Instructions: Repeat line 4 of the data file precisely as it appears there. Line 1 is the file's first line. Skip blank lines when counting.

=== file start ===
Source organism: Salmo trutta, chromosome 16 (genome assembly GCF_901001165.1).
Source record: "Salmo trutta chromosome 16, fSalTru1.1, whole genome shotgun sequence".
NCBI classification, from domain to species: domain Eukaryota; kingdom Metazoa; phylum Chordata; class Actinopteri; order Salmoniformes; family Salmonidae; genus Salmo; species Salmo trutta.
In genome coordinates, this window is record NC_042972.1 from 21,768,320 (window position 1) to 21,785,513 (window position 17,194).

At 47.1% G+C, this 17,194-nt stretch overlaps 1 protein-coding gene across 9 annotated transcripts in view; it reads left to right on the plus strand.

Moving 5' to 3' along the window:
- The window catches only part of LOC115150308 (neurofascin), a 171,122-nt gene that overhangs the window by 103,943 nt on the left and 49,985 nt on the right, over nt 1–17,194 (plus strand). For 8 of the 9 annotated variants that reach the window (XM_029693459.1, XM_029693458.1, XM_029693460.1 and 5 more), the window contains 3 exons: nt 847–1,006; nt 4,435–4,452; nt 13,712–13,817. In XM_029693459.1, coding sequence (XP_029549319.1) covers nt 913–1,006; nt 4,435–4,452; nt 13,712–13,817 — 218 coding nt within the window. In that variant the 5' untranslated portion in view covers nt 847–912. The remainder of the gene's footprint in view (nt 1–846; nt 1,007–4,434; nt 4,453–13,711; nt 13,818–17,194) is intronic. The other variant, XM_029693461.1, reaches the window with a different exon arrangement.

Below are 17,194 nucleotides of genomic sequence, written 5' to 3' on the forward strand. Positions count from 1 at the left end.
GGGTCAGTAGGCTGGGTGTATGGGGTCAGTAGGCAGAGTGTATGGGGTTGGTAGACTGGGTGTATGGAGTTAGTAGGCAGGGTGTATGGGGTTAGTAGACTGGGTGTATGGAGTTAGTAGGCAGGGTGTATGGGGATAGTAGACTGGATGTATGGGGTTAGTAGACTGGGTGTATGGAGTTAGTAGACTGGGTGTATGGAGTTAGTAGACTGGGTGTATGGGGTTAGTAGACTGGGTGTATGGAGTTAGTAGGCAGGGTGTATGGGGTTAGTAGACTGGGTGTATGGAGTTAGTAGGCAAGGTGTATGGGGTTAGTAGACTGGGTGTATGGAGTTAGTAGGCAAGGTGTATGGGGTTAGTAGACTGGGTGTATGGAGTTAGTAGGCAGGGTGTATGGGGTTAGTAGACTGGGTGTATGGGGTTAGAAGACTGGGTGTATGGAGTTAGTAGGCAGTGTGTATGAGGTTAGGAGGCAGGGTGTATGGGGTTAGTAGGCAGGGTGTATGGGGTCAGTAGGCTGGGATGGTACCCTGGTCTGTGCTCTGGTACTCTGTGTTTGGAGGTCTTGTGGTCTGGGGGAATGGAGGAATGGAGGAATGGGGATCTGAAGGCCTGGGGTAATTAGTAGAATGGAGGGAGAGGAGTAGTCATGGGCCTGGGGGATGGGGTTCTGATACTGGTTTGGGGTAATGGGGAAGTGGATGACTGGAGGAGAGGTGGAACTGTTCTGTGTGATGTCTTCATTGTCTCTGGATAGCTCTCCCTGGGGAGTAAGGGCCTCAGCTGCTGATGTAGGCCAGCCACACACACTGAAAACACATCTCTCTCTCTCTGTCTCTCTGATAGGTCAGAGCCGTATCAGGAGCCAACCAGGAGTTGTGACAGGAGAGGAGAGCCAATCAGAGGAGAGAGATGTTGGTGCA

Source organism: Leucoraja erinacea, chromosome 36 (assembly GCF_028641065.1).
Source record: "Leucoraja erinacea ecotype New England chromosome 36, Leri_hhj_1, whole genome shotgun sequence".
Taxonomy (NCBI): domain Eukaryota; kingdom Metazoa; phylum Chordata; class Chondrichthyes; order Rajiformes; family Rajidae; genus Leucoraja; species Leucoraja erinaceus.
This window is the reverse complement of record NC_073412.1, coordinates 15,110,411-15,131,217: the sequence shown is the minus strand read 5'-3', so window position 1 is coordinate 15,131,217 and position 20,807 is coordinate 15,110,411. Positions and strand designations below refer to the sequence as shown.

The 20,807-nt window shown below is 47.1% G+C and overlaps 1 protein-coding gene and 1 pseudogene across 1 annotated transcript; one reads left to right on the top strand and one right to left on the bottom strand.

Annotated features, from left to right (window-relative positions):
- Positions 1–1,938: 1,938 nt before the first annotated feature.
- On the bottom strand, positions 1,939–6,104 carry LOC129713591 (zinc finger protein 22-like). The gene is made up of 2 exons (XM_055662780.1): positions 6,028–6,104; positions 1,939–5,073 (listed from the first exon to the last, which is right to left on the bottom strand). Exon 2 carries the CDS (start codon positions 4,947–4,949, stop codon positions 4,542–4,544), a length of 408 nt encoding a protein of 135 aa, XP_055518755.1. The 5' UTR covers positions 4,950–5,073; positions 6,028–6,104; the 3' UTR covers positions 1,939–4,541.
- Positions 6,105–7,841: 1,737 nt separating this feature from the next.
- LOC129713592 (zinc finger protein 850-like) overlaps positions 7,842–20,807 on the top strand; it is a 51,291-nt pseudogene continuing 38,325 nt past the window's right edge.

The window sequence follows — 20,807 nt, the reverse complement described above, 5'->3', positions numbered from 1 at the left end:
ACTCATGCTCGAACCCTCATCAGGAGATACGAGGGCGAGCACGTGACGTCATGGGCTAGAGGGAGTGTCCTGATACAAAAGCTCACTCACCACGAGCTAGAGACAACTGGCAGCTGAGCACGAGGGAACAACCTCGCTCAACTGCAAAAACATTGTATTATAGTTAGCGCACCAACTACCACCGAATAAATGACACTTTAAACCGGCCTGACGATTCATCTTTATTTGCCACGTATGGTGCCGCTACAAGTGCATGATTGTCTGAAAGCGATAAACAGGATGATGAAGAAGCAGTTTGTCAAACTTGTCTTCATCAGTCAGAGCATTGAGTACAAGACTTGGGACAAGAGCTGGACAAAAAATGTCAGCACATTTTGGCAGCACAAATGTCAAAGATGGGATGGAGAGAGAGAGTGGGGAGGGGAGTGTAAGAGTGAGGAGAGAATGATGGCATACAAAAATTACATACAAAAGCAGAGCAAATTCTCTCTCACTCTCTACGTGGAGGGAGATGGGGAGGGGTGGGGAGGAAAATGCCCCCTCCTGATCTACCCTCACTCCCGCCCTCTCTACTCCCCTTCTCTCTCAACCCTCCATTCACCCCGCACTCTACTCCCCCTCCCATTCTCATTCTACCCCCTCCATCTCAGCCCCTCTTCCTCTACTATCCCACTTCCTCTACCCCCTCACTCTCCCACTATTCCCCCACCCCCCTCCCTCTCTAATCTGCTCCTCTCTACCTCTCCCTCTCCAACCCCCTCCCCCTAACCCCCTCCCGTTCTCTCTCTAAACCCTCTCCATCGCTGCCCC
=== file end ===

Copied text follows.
In genome coordinates, this window is record NC_042972.1 from 21,768,320 (window position 1) to 21,785,513 (window position 17,194).